Choosing to send a child to boarding school is a difficult decision for many parents. For some families, it is a lifestyle choice, but for Service families, the frequent moves that are a part of everyday life may make it a necessity.
One of the biggest concerns for parents when considering any school for their child is whether the child will be happy. Clearly, the academic side of school is important, but it is a well-known fact that happy children learn. An important part of creating a happy ‘home from home’ for children is to have shared values. When I became Headmaster of the Royal Alexandra and Albert School, I worked with staff, pupils and parents to develop a set of shared values for the school. We aim to:
As with any school, we aim to produce confident young adults who achieve academic success, have opportunities to compete in sport, perform in music and develop leadership skills. Living in an environment with shared values, where children are in a stable and nurturing atmosphere, gives every child the foundations for success, whatever that might mean for them.
And this brings me on to the subject of inclusivity. This is high on the list of requirements for parents who want their child to be able to operate comfortably and happily in any situation. Highly selective boarding schools are not right for every child – or every parent. So what are the options for families that just want a good local school, but are looking into boarding due to frequent house moves?
State boarding schools are the answer for many families. A state boarding school can offer non-selective state education combined with the quality of boarding you would expect at an independent school. This gives the benefit of stable, uninterrupted education at a state school and the reassurance of knowing your child is well cared for outside the classroom. Your child will be in a diverse community of children from many different backgrounds and with homes in different parts of the world. Your child will stay grounded surrounded by others who are sharing their boarding experience.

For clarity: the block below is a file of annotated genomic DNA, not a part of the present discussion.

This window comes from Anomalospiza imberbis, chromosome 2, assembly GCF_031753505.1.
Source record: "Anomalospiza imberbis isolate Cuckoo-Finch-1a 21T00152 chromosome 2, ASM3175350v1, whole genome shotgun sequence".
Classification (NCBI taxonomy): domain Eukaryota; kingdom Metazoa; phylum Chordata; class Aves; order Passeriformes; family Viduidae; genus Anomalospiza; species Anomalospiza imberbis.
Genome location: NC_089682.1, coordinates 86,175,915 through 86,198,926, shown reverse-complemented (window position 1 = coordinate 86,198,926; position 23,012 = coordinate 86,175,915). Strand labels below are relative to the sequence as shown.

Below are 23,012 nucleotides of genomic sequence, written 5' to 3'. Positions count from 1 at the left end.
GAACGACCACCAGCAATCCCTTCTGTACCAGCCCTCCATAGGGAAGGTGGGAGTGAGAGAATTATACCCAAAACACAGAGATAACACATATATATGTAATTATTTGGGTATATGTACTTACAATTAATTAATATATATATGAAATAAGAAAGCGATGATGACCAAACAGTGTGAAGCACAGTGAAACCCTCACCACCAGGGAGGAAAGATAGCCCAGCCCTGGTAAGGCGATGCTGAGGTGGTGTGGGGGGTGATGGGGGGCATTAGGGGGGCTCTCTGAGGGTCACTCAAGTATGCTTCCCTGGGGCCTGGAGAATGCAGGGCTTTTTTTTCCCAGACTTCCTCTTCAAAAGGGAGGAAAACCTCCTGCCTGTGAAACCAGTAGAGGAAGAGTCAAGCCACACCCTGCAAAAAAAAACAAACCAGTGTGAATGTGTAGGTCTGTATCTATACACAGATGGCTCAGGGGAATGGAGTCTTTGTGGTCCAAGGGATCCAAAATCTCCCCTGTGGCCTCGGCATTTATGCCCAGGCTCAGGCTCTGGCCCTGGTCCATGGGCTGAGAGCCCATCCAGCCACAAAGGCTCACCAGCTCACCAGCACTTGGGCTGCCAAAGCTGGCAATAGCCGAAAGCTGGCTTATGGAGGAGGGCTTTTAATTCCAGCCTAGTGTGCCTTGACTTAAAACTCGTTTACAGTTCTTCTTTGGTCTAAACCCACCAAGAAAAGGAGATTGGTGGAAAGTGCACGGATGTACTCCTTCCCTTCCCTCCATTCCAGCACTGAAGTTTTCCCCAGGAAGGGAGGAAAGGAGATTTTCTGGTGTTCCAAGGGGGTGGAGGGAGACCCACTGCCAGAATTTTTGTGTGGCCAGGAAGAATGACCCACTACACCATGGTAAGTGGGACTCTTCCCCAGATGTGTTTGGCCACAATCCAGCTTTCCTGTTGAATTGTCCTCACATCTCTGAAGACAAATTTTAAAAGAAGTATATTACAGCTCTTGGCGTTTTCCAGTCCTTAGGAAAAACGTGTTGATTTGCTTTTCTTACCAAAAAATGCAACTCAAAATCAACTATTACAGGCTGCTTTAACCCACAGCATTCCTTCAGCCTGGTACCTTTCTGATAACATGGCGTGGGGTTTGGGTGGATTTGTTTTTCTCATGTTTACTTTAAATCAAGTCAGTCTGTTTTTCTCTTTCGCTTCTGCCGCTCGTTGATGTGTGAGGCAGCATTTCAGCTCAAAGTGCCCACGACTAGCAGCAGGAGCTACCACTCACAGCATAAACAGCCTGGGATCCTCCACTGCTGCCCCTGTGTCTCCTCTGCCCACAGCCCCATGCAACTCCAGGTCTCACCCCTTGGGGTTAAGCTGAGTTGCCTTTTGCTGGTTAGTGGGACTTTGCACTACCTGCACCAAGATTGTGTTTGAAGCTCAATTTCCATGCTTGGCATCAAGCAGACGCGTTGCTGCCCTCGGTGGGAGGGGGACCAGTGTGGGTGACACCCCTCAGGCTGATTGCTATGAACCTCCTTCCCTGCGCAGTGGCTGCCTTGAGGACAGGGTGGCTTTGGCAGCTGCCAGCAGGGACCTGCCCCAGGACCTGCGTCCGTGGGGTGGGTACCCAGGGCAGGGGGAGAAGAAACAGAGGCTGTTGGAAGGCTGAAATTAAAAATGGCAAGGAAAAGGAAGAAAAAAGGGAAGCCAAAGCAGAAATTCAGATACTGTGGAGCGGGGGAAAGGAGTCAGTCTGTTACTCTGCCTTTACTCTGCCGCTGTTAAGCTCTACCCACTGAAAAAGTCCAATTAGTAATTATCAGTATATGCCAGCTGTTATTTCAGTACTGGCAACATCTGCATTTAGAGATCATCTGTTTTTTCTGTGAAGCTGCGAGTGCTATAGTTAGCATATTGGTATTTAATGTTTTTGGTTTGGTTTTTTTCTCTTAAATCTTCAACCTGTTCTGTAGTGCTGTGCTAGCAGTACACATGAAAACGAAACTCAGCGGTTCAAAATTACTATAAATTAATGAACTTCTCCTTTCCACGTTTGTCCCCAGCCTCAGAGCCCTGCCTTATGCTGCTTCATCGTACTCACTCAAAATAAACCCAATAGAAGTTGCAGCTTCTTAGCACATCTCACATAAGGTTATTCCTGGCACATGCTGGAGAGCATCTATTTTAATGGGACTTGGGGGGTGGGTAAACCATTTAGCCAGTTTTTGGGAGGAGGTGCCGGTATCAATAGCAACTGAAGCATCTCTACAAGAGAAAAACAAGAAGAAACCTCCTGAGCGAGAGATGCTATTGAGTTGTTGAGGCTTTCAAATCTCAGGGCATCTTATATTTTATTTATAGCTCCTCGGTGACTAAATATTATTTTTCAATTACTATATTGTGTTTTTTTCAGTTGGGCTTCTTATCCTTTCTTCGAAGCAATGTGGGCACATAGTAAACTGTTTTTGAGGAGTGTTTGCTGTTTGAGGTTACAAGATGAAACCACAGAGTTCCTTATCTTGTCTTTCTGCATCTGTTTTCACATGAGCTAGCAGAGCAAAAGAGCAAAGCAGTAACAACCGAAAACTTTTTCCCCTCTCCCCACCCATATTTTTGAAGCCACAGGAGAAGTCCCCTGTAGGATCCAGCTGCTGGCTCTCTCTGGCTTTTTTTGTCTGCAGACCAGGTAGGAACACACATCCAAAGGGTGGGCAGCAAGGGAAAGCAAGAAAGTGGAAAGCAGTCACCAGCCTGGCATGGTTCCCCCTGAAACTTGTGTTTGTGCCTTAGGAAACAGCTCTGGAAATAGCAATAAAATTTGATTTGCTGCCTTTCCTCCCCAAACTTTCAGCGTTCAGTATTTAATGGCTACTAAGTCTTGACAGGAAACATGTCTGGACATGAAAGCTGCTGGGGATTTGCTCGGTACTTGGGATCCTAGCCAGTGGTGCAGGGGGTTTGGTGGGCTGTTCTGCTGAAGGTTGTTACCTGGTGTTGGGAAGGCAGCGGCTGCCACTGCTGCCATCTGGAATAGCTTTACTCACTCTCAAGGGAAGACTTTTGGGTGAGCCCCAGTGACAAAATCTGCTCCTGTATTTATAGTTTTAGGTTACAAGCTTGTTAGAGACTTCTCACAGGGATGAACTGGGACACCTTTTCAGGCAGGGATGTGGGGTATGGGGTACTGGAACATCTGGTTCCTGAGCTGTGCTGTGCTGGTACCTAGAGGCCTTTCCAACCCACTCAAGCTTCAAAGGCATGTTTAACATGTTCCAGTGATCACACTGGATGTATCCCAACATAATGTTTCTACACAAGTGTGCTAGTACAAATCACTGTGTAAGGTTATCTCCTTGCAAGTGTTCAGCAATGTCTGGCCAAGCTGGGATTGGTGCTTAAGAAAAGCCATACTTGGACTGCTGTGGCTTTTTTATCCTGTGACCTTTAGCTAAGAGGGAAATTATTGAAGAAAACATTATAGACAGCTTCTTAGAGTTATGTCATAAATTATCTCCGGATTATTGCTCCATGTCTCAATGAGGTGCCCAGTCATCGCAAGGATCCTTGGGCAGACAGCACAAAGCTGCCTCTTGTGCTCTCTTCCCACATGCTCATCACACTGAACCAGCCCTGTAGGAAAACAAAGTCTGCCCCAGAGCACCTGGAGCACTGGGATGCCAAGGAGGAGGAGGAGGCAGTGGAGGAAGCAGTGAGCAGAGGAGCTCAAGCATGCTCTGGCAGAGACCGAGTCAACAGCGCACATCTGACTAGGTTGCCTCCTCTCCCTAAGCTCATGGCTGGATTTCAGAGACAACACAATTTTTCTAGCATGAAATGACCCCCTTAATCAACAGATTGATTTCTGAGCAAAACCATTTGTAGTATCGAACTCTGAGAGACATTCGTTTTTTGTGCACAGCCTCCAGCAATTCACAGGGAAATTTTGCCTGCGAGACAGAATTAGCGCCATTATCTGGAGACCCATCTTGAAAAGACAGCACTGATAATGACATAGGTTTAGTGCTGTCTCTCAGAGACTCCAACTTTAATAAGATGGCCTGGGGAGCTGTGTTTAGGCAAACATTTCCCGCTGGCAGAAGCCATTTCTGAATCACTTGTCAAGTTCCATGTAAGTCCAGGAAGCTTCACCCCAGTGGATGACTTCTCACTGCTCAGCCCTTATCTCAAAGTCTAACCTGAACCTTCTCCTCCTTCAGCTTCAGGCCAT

That does not mean that state boarding schools are open to all – they can only accept pupils who are entitled to state education in the UK.
As you would expect, teaching and learning in a state boarding school are assessed against the same criteria that apply to every state school. The academically driven are nurtured to achieve their best in a climate where distractions are kept to a minimum and resources are available 24/7. The more practically inclined have options to pursue vocational courses, rarely offered in independent schools. Pupils can make confident and assured progress within their own comfort zone – and they can learn to challenge themselves beyond, under the guidance of house staff and tutors who value each pupil’s happiness and wellbeing.
The real difference comes at the end of the school day. While most pupils at state schools are starting their journey home, pupils at the Royal Alexandra and Albert School are having a quick drink and snack in their boarding house before the evening activity programme commences. And that applies to local children too! Although around half the children at the Royal Alexandra and Albert School are boarders, the other half (flexi-boarders) stay for the extended day. This means they join boarders in the co-curricular programme, an evening meal and evening prep in the boarding houses. Not only that, but the flexi-boarders stay for seven to ten nights a year in boarding so they feel very much part of the boarding community.
State boarding schools have the added advantage of affordability. For example, pupils at the Royal Alexandra and Albert School enjoy 260 acres of Capability Brown parkland, the use of a stately home, an equestrian centre and enviable sporting and academic facilities for less than half the cost of independent boarding. This means that the ‘right’ school does not have to lead to huge financial sacrifices, and can be within the reach of families with more than one child. In fact, the boarding charges cover the cost of the ‘boarding’ side of things, and the government pays for the education.
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